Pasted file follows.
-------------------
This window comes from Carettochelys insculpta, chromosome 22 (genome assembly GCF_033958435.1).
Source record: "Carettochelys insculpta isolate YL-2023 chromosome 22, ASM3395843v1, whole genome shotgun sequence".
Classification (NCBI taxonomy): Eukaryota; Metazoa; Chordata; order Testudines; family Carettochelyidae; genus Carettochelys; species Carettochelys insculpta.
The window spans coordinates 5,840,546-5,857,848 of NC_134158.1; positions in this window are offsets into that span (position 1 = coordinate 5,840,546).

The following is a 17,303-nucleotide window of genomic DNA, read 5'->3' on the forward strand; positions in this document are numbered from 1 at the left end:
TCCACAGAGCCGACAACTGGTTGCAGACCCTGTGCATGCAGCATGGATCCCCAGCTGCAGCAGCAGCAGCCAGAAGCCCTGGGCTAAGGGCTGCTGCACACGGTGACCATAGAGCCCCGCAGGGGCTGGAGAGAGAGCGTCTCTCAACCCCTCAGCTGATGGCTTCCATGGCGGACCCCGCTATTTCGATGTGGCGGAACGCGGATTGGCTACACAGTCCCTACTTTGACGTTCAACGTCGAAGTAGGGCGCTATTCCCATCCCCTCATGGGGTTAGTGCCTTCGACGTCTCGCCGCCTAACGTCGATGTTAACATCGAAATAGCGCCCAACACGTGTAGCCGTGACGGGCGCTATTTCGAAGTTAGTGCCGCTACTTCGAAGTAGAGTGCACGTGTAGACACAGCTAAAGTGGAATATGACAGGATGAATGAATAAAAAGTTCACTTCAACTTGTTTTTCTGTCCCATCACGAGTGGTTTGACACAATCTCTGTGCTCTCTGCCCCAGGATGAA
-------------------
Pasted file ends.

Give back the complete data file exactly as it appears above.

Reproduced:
This window comes from Carettochelys insculpta, chromosome 22 (genome assembly GCF_033958435.1).
Source record: "Carettochelys insculpta isolate YL-2023 chromosome 22, ASM3395843v1, whole genome shotgun sequence".
Classification (NCBI taxonomy): Eukaryota; Metazoa; Chordata; order Testudines; family Carettochelyidae; genus Carettochelys; species Carettochelys insculpta.
The window spans coordinates 5,840,546-5,857,848 of NC_134158.1; positions in this window are offsets into that span (position 1 = coordinate 5,840,546).

The following is a 17,303-nucleotide window of genomic DNA, read 5'->3' on the forward strand; positions in this document are numbered from 1 at the left end:
TCCACAGAGCCGACAACTGGTTGCAGACCCTGTGCATGCAGCATGGATCCCCAGCTGCAGCAGCAGCAGCCAGAAGCCCTGGGCTAAGGGCTGCTGCACACGGTGACCATAGAGCCCCGCAGGGGCTGGAGAGAGAGCGTCTCTCAACCCCTCAGCTGATGGCTTCCATGGCGGACCCCGCTATTTCGATGTGGCGGAACGCGGATTGGCTACACAGTCCCTACTTTGACGTTCAACGTCGAAGTAGGGCGCTATTCCCATCCCCTCATGGGGTTAGTGCCTTCGACGTCTCGCCGCCTAACGTCGATGTTAACATCGAAATAGCGCCCAACACGTGTAGCCGTGACGGGCGCTATTTCGAAGTTAGTGCCGCTACTTCGAAGTAGAGTGCACGTGTAGACACAGCTAAAGTGGAATATGACAGGATGAATGAATAAAAAGTTCACTTCAACTTGTTTTTCTGTCCCATCACGAGTGGTTTGACACAATCTCTGTGCTCTCTGCCCCAGGATGAA